Did you know that 43% of UK and US employees have made mistakes that have had in cybersecurity repercussions for themselves or their company? That’s according to Tessian’s latest report, The Psychology of Human Error, which reveals employees admit to accidentally clicking on links in phishing emails and sending information to the wrong person.
While these mistakes may seem trivial on the surface, phishing is the number one threat vector in use today and one in five companies told us they have lost customers as a result of an employee sending an email to the wrong person. So, far from red-faced embarrassment, these mistakes are compromising businesses’ cybersecurity.
Our research shows, however, that we can’t simply blame people for their mistakes. There are a number of factors at play that increase the probability of people making mistakes at work—things like stress, distraction, fatigue and fast-paced working cultures. In fact, a significant number of respondents in our report said they are more likely to make mistakes when they are stressed (52%), tired (43%) or distracted (41%).
So what can leaders do to prevent their employees’ mistakes before they turn into serious security incidents?
Understand employee behaviours
First, reconsider how you deliver cybersecurity training. A one-size-fits-all approach to training won’t work; it needs to reflect the fact that different employees—particularly those of different age groups—use technology and detect and respond to threats in different ways. (We discuss this in more detail with a psychology expert from Stanford University in the report.)
Second, understand that it’s unrealistic for employees to act as your first line of defence. You cannot expect every employee to spot every scam or make the right cybersecurity decision 100% of the time, particularly when they’re dealing with stressful situations and working in environments filled with distractions.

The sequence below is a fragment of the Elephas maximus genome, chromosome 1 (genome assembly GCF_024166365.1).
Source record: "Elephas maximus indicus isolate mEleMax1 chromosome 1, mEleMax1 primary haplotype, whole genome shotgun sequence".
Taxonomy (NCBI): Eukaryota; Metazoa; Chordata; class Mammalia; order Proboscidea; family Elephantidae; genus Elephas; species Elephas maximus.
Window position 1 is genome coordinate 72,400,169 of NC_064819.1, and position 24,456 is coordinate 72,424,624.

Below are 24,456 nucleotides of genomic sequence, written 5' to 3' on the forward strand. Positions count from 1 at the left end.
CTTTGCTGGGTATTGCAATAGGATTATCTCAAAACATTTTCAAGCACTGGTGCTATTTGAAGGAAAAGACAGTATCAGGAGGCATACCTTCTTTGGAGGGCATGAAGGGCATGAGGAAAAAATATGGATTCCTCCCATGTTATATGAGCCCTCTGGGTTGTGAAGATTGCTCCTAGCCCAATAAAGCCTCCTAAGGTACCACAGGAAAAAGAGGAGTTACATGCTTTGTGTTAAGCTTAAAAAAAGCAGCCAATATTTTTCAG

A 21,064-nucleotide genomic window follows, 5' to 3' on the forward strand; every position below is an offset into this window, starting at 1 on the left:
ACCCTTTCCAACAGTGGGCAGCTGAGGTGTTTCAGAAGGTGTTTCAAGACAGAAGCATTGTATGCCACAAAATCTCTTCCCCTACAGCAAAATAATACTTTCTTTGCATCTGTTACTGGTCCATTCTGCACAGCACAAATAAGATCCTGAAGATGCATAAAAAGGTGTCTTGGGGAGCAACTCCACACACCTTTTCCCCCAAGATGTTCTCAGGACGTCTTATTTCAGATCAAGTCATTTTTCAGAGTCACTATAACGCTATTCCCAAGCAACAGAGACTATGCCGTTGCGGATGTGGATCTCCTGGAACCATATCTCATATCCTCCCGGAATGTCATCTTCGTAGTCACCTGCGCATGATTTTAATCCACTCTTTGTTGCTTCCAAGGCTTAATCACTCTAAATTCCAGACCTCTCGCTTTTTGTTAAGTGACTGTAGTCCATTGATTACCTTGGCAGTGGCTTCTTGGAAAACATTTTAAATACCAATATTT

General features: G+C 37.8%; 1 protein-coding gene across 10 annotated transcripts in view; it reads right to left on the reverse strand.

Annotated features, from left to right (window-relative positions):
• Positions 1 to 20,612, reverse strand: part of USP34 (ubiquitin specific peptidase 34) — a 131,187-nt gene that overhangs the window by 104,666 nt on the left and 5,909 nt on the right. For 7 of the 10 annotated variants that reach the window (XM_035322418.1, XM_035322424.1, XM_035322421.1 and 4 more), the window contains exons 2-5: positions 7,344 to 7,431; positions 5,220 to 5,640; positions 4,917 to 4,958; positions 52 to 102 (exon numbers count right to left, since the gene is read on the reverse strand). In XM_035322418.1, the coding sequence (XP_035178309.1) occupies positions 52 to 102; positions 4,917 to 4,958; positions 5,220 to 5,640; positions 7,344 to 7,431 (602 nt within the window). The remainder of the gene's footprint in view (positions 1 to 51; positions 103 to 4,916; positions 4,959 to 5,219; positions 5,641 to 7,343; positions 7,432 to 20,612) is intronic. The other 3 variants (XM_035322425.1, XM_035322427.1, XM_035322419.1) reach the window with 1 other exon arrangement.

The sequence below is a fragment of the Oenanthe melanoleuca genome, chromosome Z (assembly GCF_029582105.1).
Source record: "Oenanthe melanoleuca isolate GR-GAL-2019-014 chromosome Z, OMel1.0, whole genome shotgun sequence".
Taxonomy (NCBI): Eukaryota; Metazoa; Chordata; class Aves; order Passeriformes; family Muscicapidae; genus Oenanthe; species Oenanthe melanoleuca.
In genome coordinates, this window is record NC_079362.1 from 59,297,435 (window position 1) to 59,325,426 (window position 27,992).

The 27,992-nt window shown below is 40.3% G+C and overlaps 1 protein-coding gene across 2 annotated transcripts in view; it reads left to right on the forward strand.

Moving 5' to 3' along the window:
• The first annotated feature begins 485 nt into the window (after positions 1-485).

Instead, learn how stress impacts people’s cybersecurity behaviours and tailor policies and procedures accordingly. Adopt security solutions that understand employee behaviours and alert people, in the moment, to any risks in front of them. By warning individuals in real time you can help override impulsive decisions and make people think twice before they do something they might regret.
To err is human
Third, normalise the reporting of mistakes and remove the shame. For older workers especially, self-presentation and respect are hugely important in the workplace. They may be reluctant to report mistakes because they feel ashamed due to preconceived notions about older generations and technology. In fact, nearly a quarter of over-51s said that, despite making an error, they didn’t report it to their IT team.
Data security incidents happen 38 times more often than IT leaders think. Without visibility, mistakes that compromise cybersecurity are happening without IT teams even knowing. Companies need to create a security culture that encourages employees to report their mistakes to IT, and provide clear channels for them to do this.
With remote working here to stay—plus the distractions it comes with—and with hackers continually finding ways to manipulate people into complying with their requests, business leaders must prioritise security at the human layer.
This requires understanding individual employees’ behaviours, learning how stress impacts decision-making and using that insight to tailor training and policies to make safe cybersecurity practices truly resonate for each person. Only by understanding why people make mistakes can you start to prevent the incidents of human error before they turn into security breaches.
Tim Sadler is CEO and co-founder of cybersecurity firm Tessian.